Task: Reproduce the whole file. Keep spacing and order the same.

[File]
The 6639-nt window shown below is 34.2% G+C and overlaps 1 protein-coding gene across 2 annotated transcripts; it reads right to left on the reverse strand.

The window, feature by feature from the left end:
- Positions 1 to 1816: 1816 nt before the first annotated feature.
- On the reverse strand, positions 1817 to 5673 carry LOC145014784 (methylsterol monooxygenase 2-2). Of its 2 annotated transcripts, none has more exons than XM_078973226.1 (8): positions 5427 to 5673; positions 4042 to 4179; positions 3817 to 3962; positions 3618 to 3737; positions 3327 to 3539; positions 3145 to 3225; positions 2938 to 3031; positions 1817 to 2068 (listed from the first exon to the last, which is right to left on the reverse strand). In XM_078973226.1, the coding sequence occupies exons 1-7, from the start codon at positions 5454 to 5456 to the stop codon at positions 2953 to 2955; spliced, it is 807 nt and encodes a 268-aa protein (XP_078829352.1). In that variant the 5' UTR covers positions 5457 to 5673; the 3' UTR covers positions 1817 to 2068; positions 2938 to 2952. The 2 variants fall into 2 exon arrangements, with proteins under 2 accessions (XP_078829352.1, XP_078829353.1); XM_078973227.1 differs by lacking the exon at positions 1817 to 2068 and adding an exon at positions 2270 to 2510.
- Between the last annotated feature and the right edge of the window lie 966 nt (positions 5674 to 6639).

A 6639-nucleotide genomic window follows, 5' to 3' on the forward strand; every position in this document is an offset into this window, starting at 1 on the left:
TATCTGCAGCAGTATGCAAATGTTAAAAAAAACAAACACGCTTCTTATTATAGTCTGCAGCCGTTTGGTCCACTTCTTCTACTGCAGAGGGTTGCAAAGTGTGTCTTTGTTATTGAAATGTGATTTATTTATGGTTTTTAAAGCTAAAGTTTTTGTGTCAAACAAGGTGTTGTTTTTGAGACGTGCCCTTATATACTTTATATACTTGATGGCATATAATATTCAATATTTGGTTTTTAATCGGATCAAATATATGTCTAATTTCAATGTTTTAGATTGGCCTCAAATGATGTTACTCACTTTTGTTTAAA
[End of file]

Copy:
The 6639-nt window shown below is 34.2% G+C and overlaps 1 protein-coding gene across 2 annotated transcripts; it reads right to left on the reverse strand.

The window, feature by feature from the left end:
- Positions 1 to 1816: 1816 nt before the first annotated feature.
- On the reverse strand, positions 1817 to 5673 carry LOC145014784 (methylsterol monooxygenase 2-2). Of its 2 annotated transcripts, none has more exons than XM_078973226.1 (8): positions 5427 to 5673; positions 4042 to 4179; positions 3817 to 3962; positions 3618 to 3737; positions 3327 to 3539; positions 3145 to 3225; positions 2938 to 3031; positions 1817 to 2068 (listed from the first exon to the last, which is right to left on the reverse strand). In XM_078973226.1, the coding sequence occupies exons 1-7, from the start codon at positions 5454 to 5456 to the stop codon at positions 2953 to 2955; spliced, it is 807 nt and encodes a 268-aa protein (XP_078829352.1). In that variant the 5' UTR covers positions 5457 to 5673; the 3' UTR covers positions 1817 to 2068; positions 2938 to 2952. The 2 variants fall into 2 exon arrangements, with proteins under 2 accessions (XP_078829352.1, XP_078829353.1); XM_078973227.1 differs by lacking the exon at positions 1817 to 2068 and adding an exon at positions 2270 to 2510.
- Between the last annotated feature and the right edge of the window lie 966 nt (positions 5674 to 6639).

A 6639-nucleotide genomic window follows, 5' to 3' on the forward strand; every position in this document is an offset into this window, starting at 1 on the left:
TATCTGCAGCAGTATGCAAATGTTAAAAAAAACAAACACGCTTCTTATTATAGTCTGCAGCCGTTTGGTCCACTTCTTCTACTGCAGAGGGTTGCAAAGTGTGTCTTTGTTATTGAAATGTGATTTATTTATGGTTTTTAAAGCTAAAGTTTTTGTGTCAAACAAGGTGTTGTTTTTGAGACGTGCCCTTATATACTTTATATACTTGATGGCATATAATATTCAATATTTGGTTTTTAATCGGATCAAATATATGTCTAATTTCAATGTTTTAGATTGGCCTCAAATGATGTTACTCACTTTTGTTTAAA